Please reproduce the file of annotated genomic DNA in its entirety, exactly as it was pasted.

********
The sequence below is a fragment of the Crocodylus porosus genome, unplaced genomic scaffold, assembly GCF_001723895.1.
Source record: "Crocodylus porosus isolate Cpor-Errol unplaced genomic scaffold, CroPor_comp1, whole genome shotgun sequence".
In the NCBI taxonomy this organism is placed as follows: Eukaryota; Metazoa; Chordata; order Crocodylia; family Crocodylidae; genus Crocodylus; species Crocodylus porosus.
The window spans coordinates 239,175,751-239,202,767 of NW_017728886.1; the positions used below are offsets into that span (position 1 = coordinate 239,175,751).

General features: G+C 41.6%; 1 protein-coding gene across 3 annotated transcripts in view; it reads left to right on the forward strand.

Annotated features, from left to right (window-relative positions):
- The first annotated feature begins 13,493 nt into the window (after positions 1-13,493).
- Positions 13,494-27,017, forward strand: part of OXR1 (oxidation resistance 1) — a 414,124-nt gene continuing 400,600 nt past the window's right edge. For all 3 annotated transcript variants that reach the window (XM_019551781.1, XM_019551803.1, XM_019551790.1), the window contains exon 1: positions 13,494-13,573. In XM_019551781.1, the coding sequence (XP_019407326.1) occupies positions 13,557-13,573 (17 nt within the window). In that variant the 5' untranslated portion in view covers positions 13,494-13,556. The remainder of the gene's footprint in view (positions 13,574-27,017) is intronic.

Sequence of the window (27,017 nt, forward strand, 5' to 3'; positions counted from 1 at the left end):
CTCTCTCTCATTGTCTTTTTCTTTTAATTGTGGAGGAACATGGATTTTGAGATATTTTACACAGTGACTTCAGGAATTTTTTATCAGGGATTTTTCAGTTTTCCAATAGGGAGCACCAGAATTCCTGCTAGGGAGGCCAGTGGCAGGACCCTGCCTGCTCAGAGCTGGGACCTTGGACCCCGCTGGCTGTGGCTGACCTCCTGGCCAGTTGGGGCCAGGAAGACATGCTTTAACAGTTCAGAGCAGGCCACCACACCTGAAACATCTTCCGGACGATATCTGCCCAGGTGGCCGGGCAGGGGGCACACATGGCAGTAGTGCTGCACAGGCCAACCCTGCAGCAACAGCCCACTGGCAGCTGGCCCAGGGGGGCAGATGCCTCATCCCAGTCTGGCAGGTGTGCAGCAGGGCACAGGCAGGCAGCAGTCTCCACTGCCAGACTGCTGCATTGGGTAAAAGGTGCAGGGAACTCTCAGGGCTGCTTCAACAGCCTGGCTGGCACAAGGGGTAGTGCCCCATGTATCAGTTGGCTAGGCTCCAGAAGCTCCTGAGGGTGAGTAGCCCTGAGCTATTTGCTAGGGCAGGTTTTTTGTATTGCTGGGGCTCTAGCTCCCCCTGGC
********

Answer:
The sequence below is a fragment of the Crocodylus porosus genome, unplaced genomic scaffold, assembly GCF_001723895.1.
Source record: "Crocodylus porosus isolate Cpor-Errol unplaced genomic scaffold, CroPor_comp1, whole genome shotgun sequence".
In the NCBI taxonomy this organism is placed as follows: Eukaryota; Metazoa; Chordata; order Crocodylia; family Crocodylidae; genus Crocodylus; species Crocodylus porosus.
The window spans coordinates 239,175,751-239,202,767 of NW_017728886.1; the positions used below are offsets into that span (position 1 = coordinate 239,175,751).

General features: G+C 41.6%; 1 protein-coding gene across 3 annotated transcripts in view; it reads left to right on the forward strand.

Annotated features, from left to right (window-relative positions):
- The first annotated feature begins 13,493 nt into the window (after positions 1-13,493).
- Positions 13,494-27,017, forward strand: part of OXR1 (oxidation resistance 1) — a 414,124-nt gene continuing 400,600 nt past the window's right edge. For all 3 annotated transcript variants that reach the window (XM_019551781.1, XM_019551803.1, XM_019551790.1), the window contains exon 1: positions 13,494-13,573. In XM_019551781.1, the coding sequence (XP_019407326.1) occupies positions 13,557-13,573 (17 nt within the window). In that variant the 5' untranslated portion in view covers positions 13,494-13,556. The remainder of the gene's footprint in view (positions 13,574-27,017) is intronic.

Sequence of the window (27,017 nt, forward strand, 5' to 3'; positions counted from 1 at the left end):
CTCTCTCTCATTGTCTTTTTCTTTTAATTGTGGAGGAACATGGATTTTGAGATATTTTACACAGTGACTTCAGGAATTTTTTATCAGGGATTTTTCAGTTTTCCAATAGGGAGCACCAGAATTCCTGCTAGGGAGGCCAGTGGCAGGACCCTGCCTGCTCAGAGCTGGGACCTTGGACCCCGCTGGCTGTGGCTGACCTCCTGGCCAGTTGGGGCCAGGAAGACATGCTTTAACAGTTCAGAGCAGGCCACCACACCTGAAACATCTTCCGGACGATATCTGCCCAGGTGGCCGGGCAGGGGGCACACATGGCAGTAGTGCTGCACAGGCCAACCCTGCAGCAACAGCCCACTGGCAGCTGGCCCAGGGGGGCAGATGCCTCATCCCAGTCTGGCAGGTGTGCAGCAGGGCACAGGCAGGCAGCAGTCTCCACTGCCAGACTGCTGCATTGGGTAAAAGGTGCAGGGAACTCTCAGGGCTGCTTCAACAGCCTGGCTGGCACAAGGGGTAGTGCCCCATGTATCAGTTGGCTAGGCTCCAGAAGCTCCTGAGGGTGAGTAGCCCTGAGCTATTTGCTAGGGCAGGTTTTTTGTATTGCTGGGGCTCTAGCTCCCCCTGGC